So, what is good networking? Most of my clients are a bit put off by the idea of networking… going out there and selling ones self. After all, doesn’t this mean attending useless meeting with people you don’t really want to speak to and having to listen to those people go on about some drivel of absolutely no interest to you?
Well, it that’s your networking experience, then, yes, it was a painful waste of time. And anyone who suggests this will help you in some way is a bit off base.
Networking isn’t about going out and begging strangers for a job.
Networking is sharing. Sharing means giving and taking. Good networking means you’re helping people as much as they are helping you. Often, the challenge is that physicians mistakenly believe that outside of clinical or medical knowledge and advice, they have little to offer others. That’s not true. Your daily interactions with staff, patients, administrators and colleagues all go to a wealth or practical knowledge that is the driver of most nonclinical jobs. That right, it’s not the MBA or the JD that drives quality decision making, but rather real life experience, solving problems, managing complex issues, seeking answers… helping others be better. And aren’t all those qualities integral to the good practice of medicine? I think so, too.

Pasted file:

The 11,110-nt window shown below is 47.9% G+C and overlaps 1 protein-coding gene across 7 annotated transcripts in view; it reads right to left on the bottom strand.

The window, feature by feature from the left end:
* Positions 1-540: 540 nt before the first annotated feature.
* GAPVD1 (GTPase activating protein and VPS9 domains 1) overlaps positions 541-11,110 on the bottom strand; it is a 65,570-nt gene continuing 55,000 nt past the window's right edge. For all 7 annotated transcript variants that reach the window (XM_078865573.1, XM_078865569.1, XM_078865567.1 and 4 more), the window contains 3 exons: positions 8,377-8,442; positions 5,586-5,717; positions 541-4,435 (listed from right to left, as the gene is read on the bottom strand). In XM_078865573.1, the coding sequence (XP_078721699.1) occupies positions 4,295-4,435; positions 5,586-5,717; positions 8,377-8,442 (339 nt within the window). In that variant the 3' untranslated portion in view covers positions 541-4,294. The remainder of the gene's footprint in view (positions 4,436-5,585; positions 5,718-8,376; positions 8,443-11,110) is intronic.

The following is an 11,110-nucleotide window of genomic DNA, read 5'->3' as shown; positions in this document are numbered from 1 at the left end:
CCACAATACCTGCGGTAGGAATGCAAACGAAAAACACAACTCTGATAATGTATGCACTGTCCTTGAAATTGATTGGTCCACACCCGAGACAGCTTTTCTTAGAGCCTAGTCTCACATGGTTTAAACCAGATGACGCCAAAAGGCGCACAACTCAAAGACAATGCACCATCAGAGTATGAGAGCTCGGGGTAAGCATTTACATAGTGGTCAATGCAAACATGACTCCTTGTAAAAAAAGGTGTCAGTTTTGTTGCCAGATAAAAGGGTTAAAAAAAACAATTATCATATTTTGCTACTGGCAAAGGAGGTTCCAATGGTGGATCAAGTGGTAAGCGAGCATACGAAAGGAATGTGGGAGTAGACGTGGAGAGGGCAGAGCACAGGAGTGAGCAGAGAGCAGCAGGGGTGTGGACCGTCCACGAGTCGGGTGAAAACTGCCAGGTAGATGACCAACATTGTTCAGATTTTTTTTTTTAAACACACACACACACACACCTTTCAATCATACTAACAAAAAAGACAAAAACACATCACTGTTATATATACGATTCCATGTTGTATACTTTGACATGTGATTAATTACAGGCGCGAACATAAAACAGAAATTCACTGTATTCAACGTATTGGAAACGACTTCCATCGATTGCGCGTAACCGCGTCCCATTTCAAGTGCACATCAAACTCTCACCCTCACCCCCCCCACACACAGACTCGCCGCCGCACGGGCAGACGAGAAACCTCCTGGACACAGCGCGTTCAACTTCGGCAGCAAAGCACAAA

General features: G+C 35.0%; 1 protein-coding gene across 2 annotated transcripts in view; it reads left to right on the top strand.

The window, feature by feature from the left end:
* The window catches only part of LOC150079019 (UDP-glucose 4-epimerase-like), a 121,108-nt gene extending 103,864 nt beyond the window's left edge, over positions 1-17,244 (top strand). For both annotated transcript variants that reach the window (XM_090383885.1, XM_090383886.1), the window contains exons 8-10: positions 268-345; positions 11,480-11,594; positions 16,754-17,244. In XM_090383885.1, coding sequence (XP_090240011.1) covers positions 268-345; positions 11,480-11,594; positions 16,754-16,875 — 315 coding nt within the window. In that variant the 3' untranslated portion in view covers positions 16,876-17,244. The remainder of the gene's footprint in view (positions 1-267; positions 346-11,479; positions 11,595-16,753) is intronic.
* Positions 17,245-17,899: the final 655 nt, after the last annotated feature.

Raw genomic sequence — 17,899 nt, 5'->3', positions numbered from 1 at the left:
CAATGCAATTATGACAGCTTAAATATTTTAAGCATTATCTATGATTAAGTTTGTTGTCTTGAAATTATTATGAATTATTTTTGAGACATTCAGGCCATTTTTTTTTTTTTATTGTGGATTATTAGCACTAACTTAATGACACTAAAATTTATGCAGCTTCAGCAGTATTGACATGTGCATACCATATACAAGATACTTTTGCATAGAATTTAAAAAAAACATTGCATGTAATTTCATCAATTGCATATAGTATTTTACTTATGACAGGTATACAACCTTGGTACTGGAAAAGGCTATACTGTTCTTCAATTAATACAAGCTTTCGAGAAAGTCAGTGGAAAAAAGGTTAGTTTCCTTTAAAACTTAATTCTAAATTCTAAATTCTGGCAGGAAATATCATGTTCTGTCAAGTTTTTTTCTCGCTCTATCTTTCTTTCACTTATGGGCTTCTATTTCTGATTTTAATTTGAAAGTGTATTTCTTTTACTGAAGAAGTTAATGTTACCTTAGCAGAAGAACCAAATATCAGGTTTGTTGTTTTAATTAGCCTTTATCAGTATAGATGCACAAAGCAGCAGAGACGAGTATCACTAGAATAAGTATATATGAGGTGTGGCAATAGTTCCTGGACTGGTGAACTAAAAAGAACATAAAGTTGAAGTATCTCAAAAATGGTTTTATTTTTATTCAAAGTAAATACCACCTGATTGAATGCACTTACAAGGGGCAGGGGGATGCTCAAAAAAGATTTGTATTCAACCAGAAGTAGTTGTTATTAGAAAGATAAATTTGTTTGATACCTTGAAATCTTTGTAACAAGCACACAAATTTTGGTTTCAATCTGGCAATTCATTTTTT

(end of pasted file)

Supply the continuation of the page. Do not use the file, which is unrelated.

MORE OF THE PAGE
So, when it comes to good networking these are the critical factors for success – learning to be good at sharing:
This is neither an exhaustive nor a comprehensive look at networking, but rather a set of truisms and axioms that come from experience. There will always be more to learn and say, and additional articles are on my web, www.thirdevo.com and other blogs and publications I write for.